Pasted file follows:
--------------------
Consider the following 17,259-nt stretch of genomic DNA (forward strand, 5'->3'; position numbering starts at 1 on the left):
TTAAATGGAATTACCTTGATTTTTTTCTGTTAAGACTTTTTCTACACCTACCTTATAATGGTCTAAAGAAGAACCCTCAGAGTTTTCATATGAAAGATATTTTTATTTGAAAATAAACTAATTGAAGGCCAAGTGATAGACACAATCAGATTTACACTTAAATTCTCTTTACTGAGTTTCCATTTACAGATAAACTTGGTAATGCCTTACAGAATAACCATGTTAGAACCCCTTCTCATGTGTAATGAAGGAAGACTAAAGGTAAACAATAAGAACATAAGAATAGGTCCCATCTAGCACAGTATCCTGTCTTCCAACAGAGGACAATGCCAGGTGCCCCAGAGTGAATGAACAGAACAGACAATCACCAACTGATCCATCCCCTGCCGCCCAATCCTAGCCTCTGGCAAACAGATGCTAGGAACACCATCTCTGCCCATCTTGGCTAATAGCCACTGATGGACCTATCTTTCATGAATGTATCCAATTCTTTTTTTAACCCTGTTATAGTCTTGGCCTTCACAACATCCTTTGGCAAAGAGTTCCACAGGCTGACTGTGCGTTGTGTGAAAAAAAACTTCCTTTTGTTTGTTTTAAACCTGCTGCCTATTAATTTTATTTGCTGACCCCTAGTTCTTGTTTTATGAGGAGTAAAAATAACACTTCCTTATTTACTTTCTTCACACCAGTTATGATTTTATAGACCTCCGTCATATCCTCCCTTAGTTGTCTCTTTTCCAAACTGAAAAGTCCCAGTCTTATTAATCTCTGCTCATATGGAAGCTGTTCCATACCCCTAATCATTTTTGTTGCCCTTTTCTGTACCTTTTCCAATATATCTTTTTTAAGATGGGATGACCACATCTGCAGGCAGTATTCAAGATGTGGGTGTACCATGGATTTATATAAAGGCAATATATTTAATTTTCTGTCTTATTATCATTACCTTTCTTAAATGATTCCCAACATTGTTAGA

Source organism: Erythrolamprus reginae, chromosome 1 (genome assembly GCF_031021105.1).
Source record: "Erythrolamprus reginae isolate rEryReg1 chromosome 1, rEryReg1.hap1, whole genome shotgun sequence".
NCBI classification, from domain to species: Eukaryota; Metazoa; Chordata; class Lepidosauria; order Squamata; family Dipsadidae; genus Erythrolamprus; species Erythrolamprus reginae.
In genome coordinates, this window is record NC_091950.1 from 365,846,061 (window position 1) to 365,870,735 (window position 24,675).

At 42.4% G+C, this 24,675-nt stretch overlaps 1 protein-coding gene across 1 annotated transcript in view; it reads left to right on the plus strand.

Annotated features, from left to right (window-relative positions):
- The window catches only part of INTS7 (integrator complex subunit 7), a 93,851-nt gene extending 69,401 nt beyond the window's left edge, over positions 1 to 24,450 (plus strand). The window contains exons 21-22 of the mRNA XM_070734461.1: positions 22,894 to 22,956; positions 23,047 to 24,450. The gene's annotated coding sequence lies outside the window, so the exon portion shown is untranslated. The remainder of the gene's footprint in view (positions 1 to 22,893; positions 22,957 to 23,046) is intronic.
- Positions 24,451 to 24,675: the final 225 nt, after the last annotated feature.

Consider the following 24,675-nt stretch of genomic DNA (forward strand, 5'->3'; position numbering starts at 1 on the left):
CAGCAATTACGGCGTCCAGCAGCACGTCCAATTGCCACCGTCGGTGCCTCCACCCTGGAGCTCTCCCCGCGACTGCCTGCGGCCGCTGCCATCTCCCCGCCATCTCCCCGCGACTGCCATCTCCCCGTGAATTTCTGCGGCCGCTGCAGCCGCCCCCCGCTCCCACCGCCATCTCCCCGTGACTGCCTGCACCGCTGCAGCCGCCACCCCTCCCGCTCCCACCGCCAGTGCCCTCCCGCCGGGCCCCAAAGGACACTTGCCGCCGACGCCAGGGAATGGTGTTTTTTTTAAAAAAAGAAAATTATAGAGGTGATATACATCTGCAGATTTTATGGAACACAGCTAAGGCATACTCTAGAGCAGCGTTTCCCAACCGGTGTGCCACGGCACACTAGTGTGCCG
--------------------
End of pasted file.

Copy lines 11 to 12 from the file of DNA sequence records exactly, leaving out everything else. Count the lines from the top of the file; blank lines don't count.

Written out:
Consider the following 24,675-nt stretch of genomic DNA (forward strand, 5'->3'; position numbering starts at 1 on the left):
CAGCAATTACGGCGTCCAGCAGCACGTCCAATTGCCACCGTCGGTGCCTCCACCCTGGAGCTCTCCCCGCGACTGCCTGCGGCCGCTGCCATCTCCCCGCCATCTCCCCGCGACTGCCATCTCCCCGTGAATTTCTGCGGCCGCTGCAGCCGCCCCCCGCTCCCACCGCCATCTCCCCGTGACTGCCTGCACCGCTGCAGCCGCCACCCCTCCCGCTCCCACCGCCAGTGCCCTCCCGCCGGGCCCCAAAGGACACTTGCCGCCGACGCCAGGGAATGGTGTTTTTTTTAAAAAAAGAAAATTATAGAGGTGATATACATCTGCAGATTTTATGGAACACAGCTAAGGCATACTCTAGAGCAGCGTTTCCCAACCGGTGTGCCACGGCACACTAGTGTGCCG